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/ by Oliver Bennett

London's architecture: 1930s

The area of Roehampton, SW15, close to Richmond, is rich in architectural interest, but a real 20th century lovers’ secret is the KFH-managed Grade II-listed block called Fairacres dating from the 1930s. Overlooking parkland and a golf course, Fairacres appears like a country estate but is rather a block of 64 flats, sleek with period detailing: portholes, curved brick, glazed canopies.

Undeniably elegant, at four storeys Fairacres isn’t as high as other 1930s sentinels like Du Cane Court in nearby Balham, but a lovely sense of interwar languor shines through, as if it was always time for tennis. Built in 1936 by architects Anthony Minoprio and Hugh Spencely for developer Charles Kearley, Fairacres’ flats were made for a smart clientele with three to five bedrooms each, plentiful bathrooms, even servants’ quarters.

It’s the private gardens that really make Fairacres special: fully six (fair) acres, with access to Roehampton Golf Club and close to the glories of Richmond Park. That Fairacres was competing with houses is betrayed by a 1937 marketing blurb which gushes: ‘If you were blindfolded and taken to one of the flats at Fairacres you would never believe you were in a flat when the bandage was removed.’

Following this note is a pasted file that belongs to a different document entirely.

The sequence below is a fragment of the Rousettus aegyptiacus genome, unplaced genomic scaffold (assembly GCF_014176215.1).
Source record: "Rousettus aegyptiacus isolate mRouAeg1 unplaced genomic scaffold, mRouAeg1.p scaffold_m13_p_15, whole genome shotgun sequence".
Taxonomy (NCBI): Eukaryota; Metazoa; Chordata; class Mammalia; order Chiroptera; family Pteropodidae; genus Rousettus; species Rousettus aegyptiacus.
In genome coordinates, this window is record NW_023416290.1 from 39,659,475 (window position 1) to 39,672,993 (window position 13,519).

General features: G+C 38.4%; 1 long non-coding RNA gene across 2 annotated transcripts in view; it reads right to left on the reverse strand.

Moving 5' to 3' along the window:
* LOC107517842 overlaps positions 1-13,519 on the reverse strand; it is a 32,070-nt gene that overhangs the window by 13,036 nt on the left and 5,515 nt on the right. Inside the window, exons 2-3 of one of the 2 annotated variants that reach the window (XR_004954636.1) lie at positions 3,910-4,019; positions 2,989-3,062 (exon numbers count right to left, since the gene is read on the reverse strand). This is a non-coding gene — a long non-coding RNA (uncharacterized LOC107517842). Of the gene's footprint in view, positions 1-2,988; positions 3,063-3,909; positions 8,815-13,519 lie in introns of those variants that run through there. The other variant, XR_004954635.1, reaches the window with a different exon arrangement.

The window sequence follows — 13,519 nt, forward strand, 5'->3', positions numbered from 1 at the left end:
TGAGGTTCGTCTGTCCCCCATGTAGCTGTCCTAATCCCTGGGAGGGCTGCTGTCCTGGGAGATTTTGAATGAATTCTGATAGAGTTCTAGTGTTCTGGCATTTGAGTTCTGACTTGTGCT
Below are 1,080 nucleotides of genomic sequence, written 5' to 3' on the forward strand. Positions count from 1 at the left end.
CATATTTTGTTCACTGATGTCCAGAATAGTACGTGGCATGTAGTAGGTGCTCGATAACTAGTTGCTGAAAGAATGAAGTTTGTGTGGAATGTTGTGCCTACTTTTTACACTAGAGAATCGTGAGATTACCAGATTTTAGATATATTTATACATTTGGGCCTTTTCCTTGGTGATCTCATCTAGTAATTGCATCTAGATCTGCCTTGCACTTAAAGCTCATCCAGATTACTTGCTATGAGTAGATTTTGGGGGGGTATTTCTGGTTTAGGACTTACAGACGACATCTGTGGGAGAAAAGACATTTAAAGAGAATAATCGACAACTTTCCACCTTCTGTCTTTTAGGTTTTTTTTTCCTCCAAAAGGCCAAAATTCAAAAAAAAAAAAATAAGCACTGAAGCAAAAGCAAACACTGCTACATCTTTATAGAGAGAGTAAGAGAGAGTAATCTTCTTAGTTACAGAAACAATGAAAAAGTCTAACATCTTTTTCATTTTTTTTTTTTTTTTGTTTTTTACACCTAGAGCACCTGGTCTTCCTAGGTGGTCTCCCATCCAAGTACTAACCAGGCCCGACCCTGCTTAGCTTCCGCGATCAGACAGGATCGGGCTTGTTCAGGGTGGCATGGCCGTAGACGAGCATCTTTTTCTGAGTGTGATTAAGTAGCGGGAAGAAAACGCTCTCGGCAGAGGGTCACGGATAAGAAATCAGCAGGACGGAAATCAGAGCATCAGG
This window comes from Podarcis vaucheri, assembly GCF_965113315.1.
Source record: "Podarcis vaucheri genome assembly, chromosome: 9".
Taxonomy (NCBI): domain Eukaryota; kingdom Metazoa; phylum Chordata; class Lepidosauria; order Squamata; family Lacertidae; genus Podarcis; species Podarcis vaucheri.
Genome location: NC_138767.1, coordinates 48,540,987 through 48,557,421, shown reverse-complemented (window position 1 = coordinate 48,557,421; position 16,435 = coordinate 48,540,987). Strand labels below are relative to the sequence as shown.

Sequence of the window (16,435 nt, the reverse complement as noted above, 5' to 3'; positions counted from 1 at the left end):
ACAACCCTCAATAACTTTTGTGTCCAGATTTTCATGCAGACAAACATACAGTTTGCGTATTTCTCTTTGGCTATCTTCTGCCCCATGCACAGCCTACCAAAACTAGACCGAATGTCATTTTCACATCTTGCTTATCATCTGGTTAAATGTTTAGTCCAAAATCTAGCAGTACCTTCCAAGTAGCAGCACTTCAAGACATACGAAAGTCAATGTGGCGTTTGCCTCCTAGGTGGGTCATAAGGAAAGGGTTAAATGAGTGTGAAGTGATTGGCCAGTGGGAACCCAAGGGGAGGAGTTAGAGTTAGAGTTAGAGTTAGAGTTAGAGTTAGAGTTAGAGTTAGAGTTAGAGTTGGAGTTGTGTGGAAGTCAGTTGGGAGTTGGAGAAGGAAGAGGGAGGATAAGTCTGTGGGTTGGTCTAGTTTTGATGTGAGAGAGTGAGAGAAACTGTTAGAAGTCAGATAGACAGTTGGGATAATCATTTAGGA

Elements of 1930s style: cruise-ship style porthole windows; curved brick; sun balconies; green retractable awnings; fitted furniture; curved glass Crittall windows; dedicated servants’ quarters.

Illustration: Mister Mourao


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Oliver Bennett Freelance journalist

Journalist, Oliver Bennett lives in a late Victorian house in central London and specialises in property, architecture and the built environment. He has worked on several newspapers including the Independent, Telegraph and the Sunday Times, and has contributed to many more magazines from Grand Designs to Homes and Gardens. 

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